Low Tide at Hall's Harbour, Nova Scotia

The tides in the Bay of Fundy really are amazing. Where we are, in Port Maitland overlooking the mouth of the Bay, the tide range is about 20 feet, or just under 6 meters, from low to high tide. This makes the beach in front of our house go from a narrow strip of sand with the water lapping against the rocks at high tide, to a vast 200 to 300-meter-wide expanse of sand at low tide. We all know, having grown up on this beach, that the best time to swim here is in the afternoon on a sunny day when the tide is high in late afternoon, so that the water has come in over sun drenched sand. Our beach is a wonder, and our property borders a Provincial Park as a result.
Our tides, though, pale in comparison to what goes on at the head of the Bay of Fundy. I visited Hall’s Harbour this week, very near where I lived as a kid, in the Annapolis Valley, and was reminded of the vast tide range at that particular spot. Hall’s Harbour at high tide looks like any other Nova Scotia small fishing port, with the boats riding alongside the wharf. At low tide, though, the water simply vanishes – the tide range there is over 50 feet, or about 16 meters!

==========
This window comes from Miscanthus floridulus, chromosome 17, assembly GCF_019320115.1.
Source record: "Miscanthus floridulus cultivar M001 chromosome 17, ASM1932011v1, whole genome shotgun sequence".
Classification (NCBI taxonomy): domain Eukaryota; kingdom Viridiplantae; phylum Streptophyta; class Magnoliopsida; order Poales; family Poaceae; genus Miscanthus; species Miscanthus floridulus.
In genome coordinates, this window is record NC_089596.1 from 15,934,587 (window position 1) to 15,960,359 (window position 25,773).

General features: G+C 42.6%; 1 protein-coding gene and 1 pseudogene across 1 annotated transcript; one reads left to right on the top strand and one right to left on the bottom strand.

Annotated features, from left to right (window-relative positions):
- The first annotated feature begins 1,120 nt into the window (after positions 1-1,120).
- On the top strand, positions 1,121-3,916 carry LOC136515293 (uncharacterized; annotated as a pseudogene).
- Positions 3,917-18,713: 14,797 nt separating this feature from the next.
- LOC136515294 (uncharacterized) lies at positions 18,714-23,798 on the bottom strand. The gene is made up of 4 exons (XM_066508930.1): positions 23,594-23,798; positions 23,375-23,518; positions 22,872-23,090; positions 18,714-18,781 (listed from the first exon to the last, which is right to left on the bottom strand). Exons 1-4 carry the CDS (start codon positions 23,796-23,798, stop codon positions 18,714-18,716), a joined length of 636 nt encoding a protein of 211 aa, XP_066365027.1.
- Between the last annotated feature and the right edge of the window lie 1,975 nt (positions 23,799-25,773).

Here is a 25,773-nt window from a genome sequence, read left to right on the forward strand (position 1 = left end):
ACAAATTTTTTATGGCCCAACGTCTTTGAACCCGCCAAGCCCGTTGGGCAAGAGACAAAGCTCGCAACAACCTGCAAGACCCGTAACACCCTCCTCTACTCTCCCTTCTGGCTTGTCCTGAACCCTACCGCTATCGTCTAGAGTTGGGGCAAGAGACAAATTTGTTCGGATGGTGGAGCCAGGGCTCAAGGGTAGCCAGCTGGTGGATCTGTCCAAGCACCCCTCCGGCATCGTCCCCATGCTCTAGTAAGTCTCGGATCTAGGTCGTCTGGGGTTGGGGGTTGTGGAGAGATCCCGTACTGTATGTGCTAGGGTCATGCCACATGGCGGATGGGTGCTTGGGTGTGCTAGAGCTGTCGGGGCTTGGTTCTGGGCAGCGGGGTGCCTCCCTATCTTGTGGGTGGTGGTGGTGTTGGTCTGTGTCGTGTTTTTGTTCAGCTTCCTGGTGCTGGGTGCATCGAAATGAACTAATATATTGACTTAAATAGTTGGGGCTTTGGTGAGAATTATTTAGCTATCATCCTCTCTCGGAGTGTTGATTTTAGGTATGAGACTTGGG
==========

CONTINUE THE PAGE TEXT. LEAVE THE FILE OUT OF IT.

The image this week shows the work that folks have put in to help preserve the harbour part of Hall’s Harbour – which is now a popular tourist spot with a great restaurant and a nice lobster pound where one can purchase the crustacean our Province is so known for. You can get your lobster live, or you can have it cooked and ready to go, or you can eat it with all the fixings right there. The plus is – if you hang around long enough you get treated to the sight of thousands of gallons of seawater moving in and out, and boats rising and falling with the tide.
Nova Scotia really is a breathtaking Province for scenery – and this particular scene may be one of the most impressive of all!